Iranian fury over claim 'Death to America' slogan faced the axe

AS THE Ayatollah Khomeini's wily right-hand man and president for eight years, Hashemi Rafsanjani is known as a "pillar of the revolution" and a "regime stalwart".

So he makes an unlikely newcomer on the Iran's long list of banned authors.

According to Iranian news agencies, publication of the latest volume of Mr Rafsanjani's memoirs has been suspended following uproar from ultra-conservatives allied to his chief rival, Iran's firebrand president, Mahmoud Ahmadinejad.

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The controversy was ignited by a claim in the book, Towards Destiny, that the late Ayatollah, father of the 1979 revolution, wanted to drop the regime's slogan, "Death to America", which is still widely chanted at Friday prayers.

The spat highlights intense power play in Tehran ahead of a key two-day meeting that begins today to appoint a new speaker of a powerful clerical body following the death of its veteran leader in July.

Mr Rafsanjani, a pragmatist who supports better ties with Washington, trounced hardliners in the battle for the Tehran seat on the Assembly of Experts in December and is now the favourite to become the panel's new speaker.

The 86-member clerical conclave has the power to reprimand or even dismiss the supreme leader and leadership of the body would give Mr Rafsanjani a strong lever to challenge Ayatollah Khamenei.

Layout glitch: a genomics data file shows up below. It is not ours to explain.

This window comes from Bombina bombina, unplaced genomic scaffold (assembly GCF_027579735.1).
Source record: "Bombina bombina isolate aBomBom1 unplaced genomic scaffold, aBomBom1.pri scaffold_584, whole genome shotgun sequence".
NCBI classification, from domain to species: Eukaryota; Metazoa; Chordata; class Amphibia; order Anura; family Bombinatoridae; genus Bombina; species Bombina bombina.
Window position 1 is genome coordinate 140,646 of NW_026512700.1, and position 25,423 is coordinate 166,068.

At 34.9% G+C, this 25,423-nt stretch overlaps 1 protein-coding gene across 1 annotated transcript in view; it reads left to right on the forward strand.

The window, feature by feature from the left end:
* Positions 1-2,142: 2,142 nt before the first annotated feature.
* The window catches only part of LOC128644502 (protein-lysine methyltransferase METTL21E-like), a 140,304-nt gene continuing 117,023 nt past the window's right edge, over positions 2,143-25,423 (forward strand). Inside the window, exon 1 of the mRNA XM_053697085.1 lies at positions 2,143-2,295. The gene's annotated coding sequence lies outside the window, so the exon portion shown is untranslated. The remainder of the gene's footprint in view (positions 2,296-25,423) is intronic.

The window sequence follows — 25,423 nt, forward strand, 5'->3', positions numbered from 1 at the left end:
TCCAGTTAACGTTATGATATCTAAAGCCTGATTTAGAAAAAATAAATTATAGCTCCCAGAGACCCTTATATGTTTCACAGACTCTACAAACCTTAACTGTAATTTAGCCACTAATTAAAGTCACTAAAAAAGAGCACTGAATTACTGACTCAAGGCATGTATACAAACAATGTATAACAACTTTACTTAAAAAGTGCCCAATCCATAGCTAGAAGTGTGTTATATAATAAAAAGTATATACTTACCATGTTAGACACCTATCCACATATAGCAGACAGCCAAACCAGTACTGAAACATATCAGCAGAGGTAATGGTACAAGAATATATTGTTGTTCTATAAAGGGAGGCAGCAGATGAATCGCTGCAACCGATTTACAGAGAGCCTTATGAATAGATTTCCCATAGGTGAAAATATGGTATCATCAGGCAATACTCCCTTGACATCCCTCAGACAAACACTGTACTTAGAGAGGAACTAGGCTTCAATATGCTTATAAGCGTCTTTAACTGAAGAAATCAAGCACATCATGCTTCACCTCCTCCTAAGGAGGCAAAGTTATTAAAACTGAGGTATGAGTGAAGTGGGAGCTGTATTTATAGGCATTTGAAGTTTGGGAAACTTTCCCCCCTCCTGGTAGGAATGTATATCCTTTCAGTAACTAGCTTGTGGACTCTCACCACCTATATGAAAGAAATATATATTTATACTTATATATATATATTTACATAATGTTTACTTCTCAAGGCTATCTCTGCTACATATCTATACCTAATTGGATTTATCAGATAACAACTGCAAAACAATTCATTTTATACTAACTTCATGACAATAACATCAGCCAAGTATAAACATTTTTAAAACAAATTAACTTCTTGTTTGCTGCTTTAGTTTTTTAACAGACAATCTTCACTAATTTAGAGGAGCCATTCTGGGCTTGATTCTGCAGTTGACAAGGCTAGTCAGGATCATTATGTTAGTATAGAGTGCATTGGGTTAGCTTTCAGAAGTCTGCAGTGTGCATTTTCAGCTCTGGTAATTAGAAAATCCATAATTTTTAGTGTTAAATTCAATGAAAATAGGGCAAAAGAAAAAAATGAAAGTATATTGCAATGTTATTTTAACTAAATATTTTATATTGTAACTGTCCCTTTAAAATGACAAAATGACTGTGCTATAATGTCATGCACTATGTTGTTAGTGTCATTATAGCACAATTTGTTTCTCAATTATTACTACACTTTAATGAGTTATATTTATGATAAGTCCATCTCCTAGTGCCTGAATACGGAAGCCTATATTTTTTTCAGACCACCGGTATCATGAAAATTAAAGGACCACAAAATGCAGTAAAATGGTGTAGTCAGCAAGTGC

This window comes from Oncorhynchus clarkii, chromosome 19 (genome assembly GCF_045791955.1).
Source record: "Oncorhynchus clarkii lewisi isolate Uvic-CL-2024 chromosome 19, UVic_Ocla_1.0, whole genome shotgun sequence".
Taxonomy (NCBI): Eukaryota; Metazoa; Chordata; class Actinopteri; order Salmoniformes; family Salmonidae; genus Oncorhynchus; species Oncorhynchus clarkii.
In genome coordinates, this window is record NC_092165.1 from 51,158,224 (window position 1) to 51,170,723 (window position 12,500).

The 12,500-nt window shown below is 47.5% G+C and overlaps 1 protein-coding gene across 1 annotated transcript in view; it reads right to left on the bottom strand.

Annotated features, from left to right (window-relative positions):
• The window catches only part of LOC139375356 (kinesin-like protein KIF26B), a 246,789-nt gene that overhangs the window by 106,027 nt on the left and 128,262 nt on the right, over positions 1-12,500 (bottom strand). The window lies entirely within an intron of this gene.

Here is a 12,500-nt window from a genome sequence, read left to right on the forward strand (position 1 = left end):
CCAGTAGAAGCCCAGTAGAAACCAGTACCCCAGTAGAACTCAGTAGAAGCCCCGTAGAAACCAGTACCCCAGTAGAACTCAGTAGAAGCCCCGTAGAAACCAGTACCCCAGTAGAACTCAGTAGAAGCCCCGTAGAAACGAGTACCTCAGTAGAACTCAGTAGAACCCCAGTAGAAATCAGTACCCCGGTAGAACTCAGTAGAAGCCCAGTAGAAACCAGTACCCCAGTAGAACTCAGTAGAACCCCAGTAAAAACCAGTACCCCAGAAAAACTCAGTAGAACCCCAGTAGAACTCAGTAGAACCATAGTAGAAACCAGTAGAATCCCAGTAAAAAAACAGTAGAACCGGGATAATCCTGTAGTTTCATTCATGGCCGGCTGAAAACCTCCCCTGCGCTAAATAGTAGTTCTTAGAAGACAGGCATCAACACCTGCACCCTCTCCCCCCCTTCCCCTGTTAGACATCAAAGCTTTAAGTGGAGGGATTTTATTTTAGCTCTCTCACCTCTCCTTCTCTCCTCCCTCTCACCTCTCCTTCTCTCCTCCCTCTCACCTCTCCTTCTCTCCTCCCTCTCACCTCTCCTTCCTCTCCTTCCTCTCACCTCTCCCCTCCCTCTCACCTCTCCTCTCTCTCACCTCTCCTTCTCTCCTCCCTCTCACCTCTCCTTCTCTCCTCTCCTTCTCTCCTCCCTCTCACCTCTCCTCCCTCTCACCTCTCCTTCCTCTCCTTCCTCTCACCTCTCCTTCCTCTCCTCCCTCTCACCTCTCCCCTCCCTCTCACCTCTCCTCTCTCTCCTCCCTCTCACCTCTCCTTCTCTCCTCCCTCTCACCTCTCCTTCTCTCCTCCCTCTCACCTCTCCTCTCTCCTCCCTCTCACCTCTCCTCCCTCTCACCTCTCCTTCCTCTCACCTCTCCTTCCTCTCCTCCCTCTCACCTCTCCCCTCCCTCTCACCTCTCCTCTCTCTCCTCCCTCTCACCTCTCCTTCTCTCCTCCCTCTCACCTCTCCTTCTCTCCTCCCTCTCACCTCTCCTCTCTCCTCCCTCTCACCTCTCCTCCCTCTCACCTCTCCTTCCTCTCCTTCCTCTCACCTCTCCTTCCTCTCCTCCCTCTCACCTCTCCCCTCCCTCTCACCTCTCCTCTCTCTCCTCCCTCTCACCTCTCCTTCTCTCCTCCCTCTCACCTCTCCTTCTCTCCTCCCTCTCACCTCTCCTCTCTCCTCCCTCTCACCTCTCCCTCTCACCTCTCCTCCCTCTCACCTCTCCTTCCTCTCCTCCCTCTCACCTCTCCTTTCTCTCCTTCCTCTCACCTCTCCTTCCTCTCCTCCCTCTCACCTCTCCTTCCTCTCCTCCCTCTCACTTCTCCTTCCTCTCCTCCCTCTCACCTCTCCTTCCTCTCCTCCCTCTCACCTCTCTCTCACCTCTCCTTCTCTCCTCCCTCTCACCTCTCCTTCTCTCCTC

In recent months the hardline press has campaigned against Mr Rafsanjani, and the attacks on his memoirs are seen as part of that attempt to tarnish his reputation ahead of this week's assembly election.

In his book, Mr Rafsanjani recalls being approached in July 1984 by a deputy who proposed dropping the twin slogans, "Death to America" and "Death to the Soviet Union". Mr Rafsanjani wrote: "I said we have decided in principle. The Imam [Khomeini] has agreed, but we are waiting for a chance."

Nevertheless, the slogan was kept and Mr Rafsanjani has been accused of misinterpreting what Ayatollah Khomeini said and distorting his legacy by suggesting he was prepared to ditch the ritual denunciation of the "Great Satan".

An editorial in the hardline Kayhan newspaper, which is close to Ayatollah Ali Khamenei, Iran's supreme leader, insisted: "A quick look at the departed Imam's [Khomeini's] points of view, speeches, messages, letters, orders and guidelines... does not leave the slightest doubt that the great man considered enmity and disagreement with America to be the main strategic focus of the Islamic system."

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It was unthinkable that Ayatollah Khomeini would ever regard the "Death to America" slogan, a cornerstone of revolutionary rhetoric, as expendable, Kayhan thundered.

Iran's ministry of culture denied that Towards Destiny had been banned, but news agencies quoted ministry officials saying further publication and distribution had been suspended. Senior ayatollahs had to check the contents of the memoir, which had been published without official permits from bodies that verify whether quotations attributed to Ayatollah Khomeini are accurate, the reports said.